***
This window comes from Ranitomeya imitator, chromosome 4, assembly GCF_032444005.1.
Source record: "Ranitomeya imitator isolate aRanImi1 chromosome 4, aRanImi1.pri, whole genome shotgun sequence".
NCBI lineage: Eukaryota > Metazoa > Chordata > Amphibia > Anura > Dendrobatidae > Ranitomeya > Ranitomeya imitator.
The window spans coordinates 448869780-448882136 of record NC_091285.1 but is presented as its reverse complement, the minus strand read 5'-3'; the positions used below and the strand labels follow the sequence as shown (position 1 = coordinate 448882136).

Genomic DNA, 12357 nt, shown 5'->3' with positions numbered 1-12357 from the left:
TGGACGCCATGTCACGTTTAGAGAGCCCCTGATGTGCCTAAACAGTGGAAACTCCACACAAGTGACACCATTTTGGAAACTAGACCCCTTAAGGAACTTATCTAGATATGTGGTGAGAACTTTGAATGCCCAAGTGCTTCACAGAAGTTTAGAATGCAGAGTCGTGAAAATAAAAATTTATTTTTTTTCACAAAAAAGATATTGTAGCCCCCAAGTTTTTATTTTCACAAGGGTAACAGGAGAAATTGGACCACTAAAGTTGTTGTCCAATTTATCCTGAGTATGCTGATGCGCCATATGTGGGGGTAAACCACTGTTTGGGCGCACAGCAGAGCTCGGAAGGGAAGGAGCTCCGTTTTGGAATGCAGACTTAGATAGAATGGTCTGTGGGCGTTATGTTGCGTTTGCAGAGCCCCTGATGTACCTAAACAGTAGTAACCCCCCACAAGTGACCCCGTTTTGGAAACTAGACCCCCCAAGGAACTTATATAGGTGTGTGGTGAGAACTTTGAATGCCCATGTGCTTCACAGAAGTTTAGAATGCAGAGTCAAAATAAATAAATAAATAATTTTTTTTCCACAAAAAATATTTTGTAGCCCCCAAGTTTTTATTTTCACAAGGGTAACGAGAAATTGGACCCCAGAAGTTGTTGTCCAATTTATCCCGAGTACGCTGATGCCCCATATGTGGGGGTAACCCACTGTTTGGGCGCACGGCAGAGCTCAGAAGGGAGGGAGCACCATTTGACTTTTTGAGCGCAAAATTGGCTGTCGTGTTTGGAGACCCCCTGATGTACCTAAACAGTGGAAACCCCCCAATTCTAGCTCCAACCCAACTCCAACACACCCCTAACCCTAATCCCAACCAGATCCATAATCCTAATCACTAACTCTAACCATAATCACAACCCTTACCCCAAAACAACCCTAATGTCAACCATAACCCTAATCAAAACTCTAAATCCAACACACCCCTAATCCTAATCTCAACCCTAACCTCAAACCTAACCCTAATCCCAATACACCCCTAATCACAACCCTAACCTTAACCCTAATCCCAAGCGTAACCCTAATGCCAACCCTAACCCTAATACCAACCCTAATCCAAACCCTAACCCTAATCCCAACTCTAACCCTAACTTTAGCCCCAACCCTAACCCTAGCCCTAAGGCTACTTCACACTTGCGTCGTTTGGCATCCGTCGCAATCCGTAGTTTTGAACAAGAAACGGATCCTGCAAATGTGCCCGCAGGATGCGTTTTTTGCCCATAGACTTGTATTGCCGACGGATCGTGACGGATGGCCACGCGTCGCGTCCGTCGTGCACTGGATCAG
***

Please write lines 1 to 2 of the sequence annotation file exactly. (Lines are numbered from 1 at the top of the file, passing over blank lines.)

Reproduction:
This window comes from Ranitomeya imitator, chromosome 4, assembly GCF_032444005.1.
Source record: "Ranitomeya imitator isolate aRanImi1 chromosome 4, aRanImi1.pri, whole genome shotgun sequence".